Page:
Three books with Hanukkahpattern behind. (Image: Gallery Books, Mariner Books, One World, and Chenspec via Pixabay.) https://pixabay.com/illustrations/star-of-david-candles-polka-dots-5952091/

5 Memoirs by Jewish Women to Check Out For Hanukkah That Explore Identity

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Like Diwali and other religious/cultural holidays between November and December, Hanukkah is called The Festival of Lights and often serves as a time spent with friends and family. For some Jews, the eight-day celebration is also a time to reflect on identity and perseverance.

In observance of the final days of Hanukkah (this year, it ends on December 6), here are five recent memoirs, essays, and other works published by Jewish women that explore the idea of identity.

Golem Girl: A Memoir by Riva Lehrer

Golem Girl: A Memoir by Riva Lehrer (Image: One World.)

(Image: One World.)

Born in 1958 with Spina Bifida, Riva grew up under the impression that she needed to be “fixed” and, until then, would never complete her “duties” to work, get married, and be independent of her parents. However, as an adult, Riva finds fellow disabled artists that offer her an alternative to what life could be like.

With the confidence built from this community, Riva asks if she can create their portraits as a collaborative way to process herself, manifestations of difference, and the world around them.

The Color of Love: A Story of a Mixed-Race Jewish Girl by Marra B. Gad

The Color of Love: A Story of a Mixed-Race Jewish Girl by Marra B. Gad (Image: Agate Bolden.)

(Image: Agate Bolden.)

Growing up both biracial (white and Black in this case) and adopted by a white Jewish family, Marra’s childhood (’70s-’80s) was complicated. As she grew older, Marra began to cut out members of her large, extended family that refused to accept her (or people like her), including her favorite great-aunt, Nettle. After 15 years of estrangement later, Marra discovers that Nettle has Alzheimer’s and that Marra is the only person left in the family in a place to care for Nettle.

As the disease worsens, Marra finds that Nettle’s bigotry fades, making their relationship flourish in a way it could never before. Marra’s reflections include themes such as inheritance and identity throughout the memoir.

Spilt Milk by Courtney Zoffness

Spilt Milk by Courtney Zoffness (Image: McSweeney's.) 

(Image: McSweeney’s.)

Like the previous entry, Zoffness’ story explores what we inherit from past generations and what we pass on. In this series of essays, she asks this in terms of biology, culture, spirituality, trauma, and more. Looking back, Zoffness reflects on her past experiences and growing up, but as she looks to the future, she thinks about her role as a mother to a young boy.

If you want to check out some of her (related) writings, Split Milk bloomed from an essay published in The Paris Review.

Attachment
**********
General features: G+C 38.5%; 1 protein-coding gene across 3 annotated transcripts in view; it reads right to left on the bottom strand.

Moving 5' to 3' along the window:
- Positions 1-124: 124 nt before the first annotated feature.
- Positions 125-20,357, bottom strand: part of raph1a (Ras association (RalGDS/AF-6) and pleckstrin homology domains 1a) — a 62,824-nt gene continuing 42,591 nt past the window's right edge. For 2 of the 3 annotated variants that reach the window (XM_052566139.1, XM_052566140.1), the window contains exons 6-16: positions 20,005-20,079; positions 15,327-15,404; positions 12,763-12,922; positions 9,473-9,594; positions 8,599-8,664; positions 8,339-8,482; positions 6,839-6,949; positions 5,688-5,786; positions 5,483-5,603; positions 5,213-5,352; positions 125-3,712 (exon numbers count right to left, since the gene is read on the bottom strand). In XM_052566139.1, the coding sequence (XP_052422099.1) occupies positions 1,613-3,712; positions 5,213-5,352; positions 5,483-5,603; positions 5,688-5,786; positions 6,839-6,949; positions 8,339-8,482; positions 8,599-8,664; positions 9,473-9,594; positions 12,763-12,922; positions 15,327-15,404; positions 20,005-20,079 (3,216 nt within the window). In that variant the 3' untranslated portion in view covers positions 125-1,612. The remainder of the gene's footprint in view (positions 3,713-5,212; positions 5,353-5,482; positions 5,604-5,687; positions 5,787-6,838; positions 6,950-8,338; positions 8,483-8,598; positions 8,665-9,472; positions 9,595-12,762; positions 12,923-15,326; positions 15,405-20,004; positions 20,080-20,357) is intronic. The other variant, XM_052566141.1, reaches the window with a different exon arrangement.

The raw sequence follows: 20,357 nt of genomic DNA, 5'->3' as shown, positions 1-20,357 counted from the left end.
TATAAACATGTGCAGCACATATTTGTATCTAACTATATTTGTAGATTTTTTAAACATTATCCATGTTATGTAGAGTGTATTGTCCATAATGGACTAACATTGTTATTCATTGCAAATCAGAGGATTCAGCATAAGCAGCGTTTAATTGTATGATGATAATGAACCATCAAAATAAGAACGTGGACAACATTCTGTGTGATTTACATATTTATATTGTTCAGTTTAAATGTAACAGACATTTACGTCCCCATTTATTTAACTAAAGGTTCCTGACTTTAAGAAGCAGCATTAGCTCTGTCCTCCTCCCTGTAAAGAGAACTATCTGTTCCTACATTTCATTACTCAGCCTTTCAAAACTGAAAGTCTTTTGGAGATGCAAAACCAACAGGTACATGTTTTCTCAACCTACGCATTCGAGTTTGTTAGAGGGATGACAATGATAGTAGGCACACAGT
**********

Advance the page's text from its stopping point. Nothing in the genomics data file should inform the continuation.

What We Will Become: A Mother, a Son, and a Journey of Transformation by Mimi Lemay

What We Will Become: A Mother, a Son, and a Journey of Transformation by Mimi Lemay (Image: Mariner Books.)

(Image: Mariner Books.)

Hailed as a must-read by many Trans activists, What We Will Become is a reflective memoir by Mimi on how raising her transgender son (now a preteen) felt familiar to when she left her ultra-Orthodox Jewish family. This is not about personal feelings, but rather the unlearning strict gender expectations/roles. Mimi uses the strength from what it took to separate from her ultra-Orthodox family to help her be a better mother for her children and current family.

This wasn’t included as its own entry here because the book is from 2012, but Through the Door of Life: A Jewish Journey between Genders by Joy Ladin is from a literature professor transitioning later in life than what is often represented in media.

The Last Black Unicorn by Tiffany D. Haddish

The Last Black Unicorn by Tiffany D Haddish (Image: Gallery Books.)

(Image: Gallery Books.)

I’d be remiss in sharing a list of memoirs and autobiographies about identity without including one light-hearted book to show there is no one way to talk about this broad subject.

This very adult and intimate book features a series of essays penned by producer, actress Tiffany Haddish reflecting on how her childhood and identity influence her comedy.

(Image: Gallery Books, Mariner Books, One World, and Chenspec via Pixabay.)

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Author
Alyssa Shotwell
(she/her) Award-winning artist and writer with professional experience and education in graphic design, art history, and museum studies. She began her career in journalism in October 2017 when she joined her student newspaper as the Online Editor. This resident of the yeeHaw land spends most of her time drawing, reading and playing the same handful of video games—even as the playtime on Steam reaches the quadruple digits. Currently playing: Baldur's Gate 3 & Oxygen Not Included.